The Health Information National Trends Survey (HINTS) is a national survey uniquely dedicated to learning how people find, use, and understand health information. An information sheet about the study is available on the Blackboard site. We will use the data for some simple statistical analysis.
You will be using the HINTS 4 (Cycle 4) data to answer the assignment questions. A random sample of size 1500 was taken in order to simplify data handling. The data are available on Blackboard in .Rdata format (hints4_cycle4_sample1500.RData). You will need to download and save the data file onto your computer and then LOAD it into Rcmdr (Data => Load dataset…)
Do NOT print the codebook.
Note that data have not been recoded nor changed in any way but simply read into R by first reading in the SPSS format data saved as a text (.csv) file. This will mean the R automatically made some variables factors if there was only a small number of values. The variable names match those in the codebook. You may find it easier to remove variables that you don't need to make data handing and using the analysis menus more manageable.
Finally, you may see reference to analysis using sample weights. While this is common in complex surveys, statistical analyses should not be weighted for this assignment.
The answers to questions 1-3 must include
– what data you used (inclusion / exclusion)
– and selection of appropriate statistical measures and why,
– an appropriate presentation of the data in a graph and / or table,
– statements about assumption testing, and
– an appropriate conclusion based on a statistical test, with justification in text.
Report the p-value to 2 or 3 decimal places (p=0.02, p
Analysis questions using HINTS data
These analyses require using several variables from the HINTS4 Cycle 4 data set and assessing some relationships between these variables. In particular, you will be testing the relationships between BMI and vegetable consumption, both as continuous variables or as categorical variables. Since the variables of interest are provided as either continuous or categorical then the other variable type will need to be constructed.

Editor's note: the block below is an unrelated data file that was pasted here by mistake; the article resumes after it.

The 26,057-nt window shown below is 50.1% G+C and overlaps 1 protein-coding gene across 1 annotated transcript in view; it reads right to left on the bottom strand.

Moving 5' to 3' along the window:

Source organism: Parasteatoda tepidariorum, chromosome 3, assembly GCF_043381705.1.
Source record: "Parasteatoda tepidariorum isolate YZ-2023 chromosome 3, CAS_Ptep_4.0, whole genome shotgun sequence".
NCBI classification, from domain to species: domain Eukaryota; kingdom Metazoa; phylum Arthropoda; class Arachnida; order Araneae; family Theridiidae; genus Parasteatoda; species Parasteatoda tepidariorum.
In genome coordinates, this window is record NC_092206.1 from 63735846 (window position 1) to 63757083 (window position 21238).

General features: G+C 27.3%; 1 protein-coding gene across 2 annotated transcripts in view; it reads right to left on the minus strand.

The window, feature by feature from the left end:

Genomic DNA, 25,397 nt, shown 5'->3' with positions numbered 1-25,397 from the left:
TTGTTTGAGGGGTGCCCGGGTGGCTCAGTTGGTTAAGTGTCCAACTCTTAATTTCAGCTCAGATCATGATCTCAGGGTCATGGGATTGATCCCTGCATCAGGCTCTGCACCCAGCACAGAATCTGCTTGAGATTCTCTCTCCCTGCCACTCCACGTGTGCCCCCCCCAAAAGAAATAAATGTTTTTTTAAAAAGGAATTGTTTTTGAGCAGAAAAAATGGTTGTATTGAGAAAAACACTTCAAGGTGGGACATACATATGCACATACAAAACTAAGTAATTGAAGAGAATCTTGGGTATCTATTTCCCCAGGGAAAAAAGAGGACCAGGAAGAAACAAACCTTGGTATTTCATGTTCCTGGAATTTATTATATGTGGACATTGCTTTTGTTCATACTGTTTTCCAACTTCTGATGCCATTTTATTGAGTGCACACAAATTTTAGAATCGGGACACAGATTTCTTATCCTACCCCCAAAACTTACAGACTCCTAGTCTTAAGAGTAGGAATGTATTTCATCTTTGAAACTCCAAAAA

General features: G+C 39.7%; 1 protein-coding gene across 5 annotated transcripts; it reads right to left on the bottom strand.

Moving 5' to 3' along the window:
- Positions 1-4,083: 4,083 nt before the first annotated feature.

Variable names are in brackets and their details may be found in the codebook.
1. For all adults (18 and over), BMI categories are defined as follows: underweight is BMI < 18.5;=”” healthy=”” weight=”” is=”” bmi=””>= 18.5 to = 25 to = 30. Construct a categorical variable with these categories from the continuous variable BMI (BMI). The number of cups per day of vegetables consumed is available in the HINTS dataset. Use the categorical variable (Vegetables) dropping the last category '4 or more cups' to look at the relationship between the BMI and Vegetable categories defined above. (Note that we wish to drop the last vegetable category so we can use the data as a continuous variable in Question 3).
2. Consider the two variables BMI as continuous (BMI) and the categorical variable the number of cups of vegetables consumed per day (Vegetables). Is average BMI (kg/m2) different between vegetable consumption categories?
3. Consider body mass index BMI (BMI) as a continuous variable. While we technically have only vegetable consumption categories (Vegetables) and not individual values measured precisely, we wish to consider the vegetable consumption variable as continuous. Construct a new continuous variable (Vege_Contin) where every value is set to the half way point of the category range. For instance, “None” would be set to 0 and “1 to 2 cups” would be set to 1.5. Use the variables BMI and Vege_Contin to examine the relationship between continuous BMI and continuous vegetable consumption. Discuss the appropriateness of this approach and interpret your results. Does this analysis add any new information to that obtained in Questions 1 and 2?
4. Write 200 words describing your overall conclusions from the above analyses in Questions 1-3. Comment on the findings. 10%
Data analysis plan
5. Write an analysis plan to examine the relationships between several variables with the minutes per week of at least moderate intensity exercise (WeeklyMinutesModerateExercise) from the HINTS4 Cycle 4 participants. These include age (SelfAge) and also as five categories (AgeGrpB), sex (GenderC) and health related apps on your tablet or smartphone (TabletSmartPh_HealthApps) apps that helped you achieve a health-related goal, such as quitting smoking etc (HealthApps_AchieveGoal) and apps that helped you make a decision about how to treat an illness or condition (HealthApps_MakeDecision). Finally, consider a brief analysis plan for a new variable ModExerciseCat constructed from WeeklyMinutesModerateExercise which is categorised as either being in the top 20% of the distribution (high level of moderate exercise) or the rest (other levels of moderate exercise).
Attachment:- sample data and example.rar